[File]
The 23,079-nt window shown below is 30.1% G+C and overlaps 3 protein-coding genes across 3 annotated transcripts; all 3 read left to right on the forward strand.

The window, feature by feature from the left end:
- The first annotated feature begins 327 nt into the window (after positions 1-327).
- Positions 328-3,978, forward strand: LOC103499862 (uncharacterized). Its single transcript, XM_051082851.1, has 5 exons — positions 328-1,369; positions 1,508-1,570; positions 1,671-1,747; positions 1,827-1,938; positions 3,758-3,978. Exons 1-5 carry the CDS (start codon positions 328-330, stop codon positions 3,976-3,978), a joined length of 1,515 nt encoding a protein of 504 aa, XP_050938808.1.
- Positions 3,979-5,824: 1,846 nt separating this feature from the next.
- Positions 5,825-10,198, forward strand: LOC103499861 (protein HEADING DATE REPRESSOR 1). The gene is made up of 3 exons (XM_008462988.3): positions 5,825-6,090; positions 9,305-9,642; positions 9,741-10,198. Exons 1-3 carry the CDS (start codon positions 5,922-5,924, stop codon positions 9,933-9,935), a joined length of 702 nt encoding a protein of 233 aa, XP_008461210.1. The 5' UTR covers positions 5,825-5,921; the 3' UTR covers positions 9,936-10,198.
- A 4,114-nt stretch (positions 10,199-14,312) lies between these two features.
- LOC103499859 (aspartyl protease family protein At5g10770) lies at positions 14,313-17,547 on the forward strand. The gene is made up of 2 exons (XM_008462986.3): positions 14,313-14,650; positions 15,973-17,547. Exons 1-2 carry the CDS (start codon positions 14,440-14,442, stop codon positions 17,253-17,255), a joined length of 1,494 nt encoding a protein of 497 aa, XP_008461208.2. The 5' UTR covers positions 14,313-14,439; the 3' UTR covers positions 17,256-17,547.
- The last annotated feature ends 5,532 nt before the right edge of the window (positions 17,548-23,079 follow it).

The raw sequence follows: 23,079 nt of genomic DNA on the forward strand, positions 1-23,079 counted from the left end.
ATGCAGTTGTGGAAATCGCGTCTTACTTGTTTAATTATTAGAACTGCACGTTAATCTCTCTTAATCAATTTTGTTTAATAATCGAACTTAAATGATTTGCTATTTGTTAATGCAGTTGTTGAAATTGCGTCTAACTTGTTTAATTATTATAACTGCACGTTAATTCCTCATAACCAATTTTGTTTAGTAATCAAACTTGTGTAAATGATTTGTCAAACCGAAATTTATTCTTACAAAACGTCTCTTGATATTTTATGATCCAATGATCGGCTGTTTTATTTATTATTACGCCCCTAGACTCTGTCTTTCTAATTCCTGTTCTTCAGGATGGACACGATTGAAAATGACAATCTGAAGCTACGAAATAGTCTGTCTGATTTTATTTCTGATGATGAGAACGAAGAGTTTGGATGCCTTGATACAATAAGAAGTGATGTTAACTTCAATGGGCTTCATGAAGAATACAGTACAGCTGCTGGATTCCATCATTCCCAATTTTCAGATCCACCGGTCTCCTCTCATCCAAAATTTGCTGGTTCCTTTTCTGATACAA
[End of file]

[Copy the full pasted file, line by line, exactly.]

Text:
The 23,079-nt window shown below is 30.1% G+C and overlaps 3 protein-coding genes across 3 annotated transcripts; all 3 read left to right on the forward strand.

The window, feature by feature from the left end:
- The first annotated feature begins 327 nt into the window (after positions 1-327).
- Positions 328-3,978, forward strand: LOC103499862 (uncharacterized). Its single transcript, XM_051082851.1, has 5 exons — positions 328-1,369; positions 1,508-1,570; positions 1,671-1,747; positions 1,827-1,938; positions 3,758-3,978. Exons 1-5 carry the CDS (start codon positions 328-330, stop codon positions 3,976-3,978), a joined length of 1,515 nt encoding a protein of 504 aa, XP_050938808.1.
- Positions 3,979-5,824: 1,846 nt separating this feature from the next.
- Positions 5,825-10,198, forward strand: LOC103499861 (protein HEADING DATE REPRESSOR 1). The gene is made up of 3 exons (XM_008462988.3): positions 5,825-6,090; positions 9,305-9,642; positions 9,741-10,198. Exons 1-3 carry the CDS (start codon positions 5,922-5,924, stop codon positions 9,933-9,935), a joined length of 702 nt encoding a protein of 233 aa, XP_008461210.1. The 5' UTR covers positions 5,825-5,921; the 3' UTR covers positions 9,936-10,198.
- A 4,114-nt stretch (positions 10,199-14,312) lies between these two features.
- LOC103499859 (aspartyl protease family protein At5g10770) lies at positions 14,313-17,547 on the forward strand. The gene is made up of 2 exons (XM_008462986.3): positions 14,313-14,650; positions 15,973-17,547. Exons 1-2 carry the CDS (start codon positions 14,440-14,442, stop codon positions 17,253-17,255), a joined length of 1,494 nt encoding a protein of 497 aa, XP_008461208.2. The 5' UTR covers positions 14,313-14,439; the 3' UTR covers positions 17,256-17,547.
- The last annotated feature ends 5,532 nt before the right edge of the window (positions 17,548-23,079 follow it).

The raw sequence follows: 23,079 nt of genomic DNA on the forward strand, positions 1-23,079 counted from the left end.
ATGCAGTTGTGGAAATCGCGTCTTACTTGTTTAATTATTAGAACTGCACGTTAATCTCTCTTAATCAATTTTGTTTAATAATCGAACTTAAATGATTTGCTATTTGTTAATGCAGTTGTTGAAATTGCGTCTAACTTGTTTAATTATTATAACTGCACGTTAATTCCTCATAACCAATTTTGTTTAGTAATCAAACTTGTGTAAATGATTTGTCAAACCGAAATTTATTCTTACAAAACGTCTCTTGATATTTTATGATCCAATGATCGGCTGTTTTATTTATTATTACGCCCCTAGACTCTGTCTTTCTAATTCCTGTTCTTCAGGATGGACACGATTGAAAATGACAATCTGAAGCTACGAAATAGTCTGTCTGATTTTATTTCTGATGATGAGAACGAAGAGTTTGGATGCCTTGATACAATAAGAAGTGATGTTAACTTCAATGGGCTTCATGAAGAATACAGTACAGCTGCTGGATTCCATCATTCCCAATTTTCAGATCCACCGGTCTCCTCTCATCCAAAATTTGCTGGTTCCTTTTCTGATACAA